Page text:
Who is apt to suffer this kind of injury? Men are more likely than women, but only by a few percentage points. For both sexes, the injury rate falls off rapidly after the teen years — although older athletes tend to have more severe problems. But if you thought that contact sports like football and hockey produced the greatest number of injuries…then it's time to think again: Adult males are far more likely to be injured playing basketball!
Baseball, bicycling, handball, skiing, surfing and equestrian sports — plus some two dozen others — are activities that the American Dental Association (ADA) has identified as potential causes of dental injury in adults.
Don't get us wrong: There's no question that the benefits of physical activity far outweigh the possibility of being hurt. But when serious dental injury occurs, it can result in pain, time taken away from work or the family, and high treatment costs — which often aren't covered by insurance. If you had a piece of equipment, endorsed by the ADA, which could reduce the risk of sports-related dental injury by 60 times… would you use it?
An Indispensable Part of Your Sports Gear: The Mouthguard
A high-quality, custom-made mouthguard should be part of every athlete's equipment. What's a mouthguard? It's a small protective device that fits over your teeth and absorbs the force of an impact, helping to protect the mouth from damage. There are different kinds of mouthguards, available from various sources. They include:
- “Off-the shelf” types. Found in some sports retailers and big-box stores, these inexpensive guards come in S-M-L sizes, and are generally worn by clenching them between the teeth. They are probably better than nothing, if you don't mind wearing them—but they can be uncomfortable, and are of uncertain quality.
- “Boil and bite” guards. This type of mouthguard is meant to be softened by heat, and then molded into shape by fingers, teeth and tongue. It's a better choice than the first kind, but there can be wide variation in how much mouth coverage these guards provide—and in their effectiveness.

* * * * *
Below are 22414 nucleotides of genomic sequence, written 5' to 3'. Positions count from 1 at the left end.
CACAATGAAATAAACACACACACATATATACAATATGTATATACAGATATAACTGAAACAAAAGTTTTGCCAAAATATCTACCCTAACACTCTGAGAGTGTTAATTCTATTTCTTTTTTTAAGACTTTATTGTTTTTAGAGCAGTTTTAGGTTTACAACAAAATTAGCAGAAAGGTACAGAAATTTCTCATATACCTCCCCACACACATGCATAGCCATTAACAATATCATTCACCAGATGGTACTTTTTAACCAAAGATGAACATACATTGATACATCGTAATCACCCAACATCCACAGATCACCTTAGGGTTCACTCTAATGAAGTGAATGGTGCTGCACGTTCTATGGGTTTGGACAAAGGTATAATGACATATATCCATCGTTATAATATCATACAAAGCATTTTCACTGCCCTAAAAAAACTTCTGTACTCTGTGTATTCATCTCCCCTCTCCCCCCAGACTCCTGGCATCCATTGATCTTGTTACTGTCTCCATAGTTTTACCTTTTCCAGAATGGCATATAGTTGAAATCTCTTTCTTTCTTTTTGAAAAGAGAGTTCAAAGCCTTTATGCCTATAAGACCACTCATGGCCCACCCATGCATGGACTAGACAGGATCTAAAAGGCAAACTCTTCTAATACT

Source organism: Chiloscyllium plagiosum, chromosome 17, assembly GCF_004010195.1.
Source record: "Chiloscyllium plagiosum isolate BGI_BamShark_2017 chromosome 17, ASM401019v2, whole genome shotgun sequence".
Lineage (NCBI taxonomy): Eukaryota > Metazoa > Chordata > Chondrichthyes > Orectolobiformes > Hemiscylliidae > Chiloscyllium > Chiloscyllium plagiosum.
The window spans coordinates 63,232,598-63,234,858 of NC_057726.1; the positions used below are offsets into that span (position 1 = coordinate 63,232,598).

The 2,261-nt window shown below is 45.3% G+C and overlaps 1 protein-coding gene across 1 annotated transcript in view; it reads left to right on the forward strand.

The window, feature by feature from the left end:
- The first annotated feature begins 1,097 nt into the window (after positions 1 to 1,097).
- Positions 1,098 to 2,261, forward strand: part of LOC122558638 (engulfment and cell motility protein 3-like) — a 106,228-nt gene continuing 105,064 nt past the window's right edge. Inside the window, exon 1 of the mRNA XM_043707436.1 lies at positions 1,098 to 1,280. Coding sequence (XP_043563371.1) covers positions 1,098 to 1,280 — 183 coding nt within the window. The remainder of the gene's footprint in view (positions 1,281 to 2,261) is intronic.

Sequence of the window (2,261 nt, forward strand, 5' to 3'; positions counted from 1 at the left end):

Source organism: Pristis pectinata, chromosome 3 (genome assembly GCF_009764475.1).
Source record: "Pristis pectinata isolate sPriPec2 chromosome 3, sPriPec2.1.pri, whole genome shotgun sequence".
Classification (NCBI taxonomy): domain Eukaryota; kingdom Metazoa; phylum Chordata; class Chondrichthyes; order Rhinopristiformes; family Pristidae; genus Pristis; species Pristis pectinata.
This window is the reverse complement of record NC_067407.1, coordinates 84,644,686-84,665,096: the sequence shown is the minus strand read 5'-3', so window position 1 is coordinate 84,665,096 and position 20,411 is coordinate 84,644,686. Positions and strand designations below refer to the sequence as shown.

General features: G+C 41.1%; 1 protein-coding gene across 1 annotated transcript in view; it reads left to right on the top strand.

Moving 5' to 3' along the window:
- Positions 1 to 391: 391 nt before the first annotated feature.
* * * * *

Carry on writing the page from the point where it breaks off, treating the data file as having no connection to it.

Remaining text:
- The custom-fabricated mouthguard. This is the one that's made just for you: First a model of your teeth is prepared, and then is individually fabricated into a piece of protective gear for a perfect fit. It's strong, lightweight and comfortable — which means you can wear it comfortably. Because, after all, if you don't wear it, it doesn't help.
Custom-made mouthguards are an indispensable piece of equipment — especially when they could save you the inconvenience (and potentially much higher cost) of restoring or replacing teeth. So if you're the active type, consider having a custom mouthguard made for you. It's the best way to prevent a dental injury from spoiling your game.
Athletic Mouthguards There are times when an athlete can feel invincible… able to connect on every jump-shot, run faster and longer, or hit every pitch, but statistics show that even on their best days accidents can happen. An ounce of prevention goes a long way… For a small cost, a protective mouthguard can prevent excess anxiety, risk, injury, pain, suffering, and years of dental treatment... Read Article
The Field-Side Guide to Dental Injuries Accidents to the teeth, jaws and mouth can happen at any time during any sporting activity. Proper attention can save pain, alleviate anxiety and costly dental treatment. A little knowledge, as they say, can go along way. This field-side guide briefly explains some simple rules to follow when dealing with different dental injuries and when you need to see the dentist... Read Article
An Introduction to Sports Injuries & Dentistry Dental injuries incurred during sports activities are highly treatable, and can involve positive outcomes if participants act quickly to see a dentist after an injury. However, if not treated quickly these kinds of injuries can lead to discomfort, embarrassment and a lifetime of dental costs... Read Article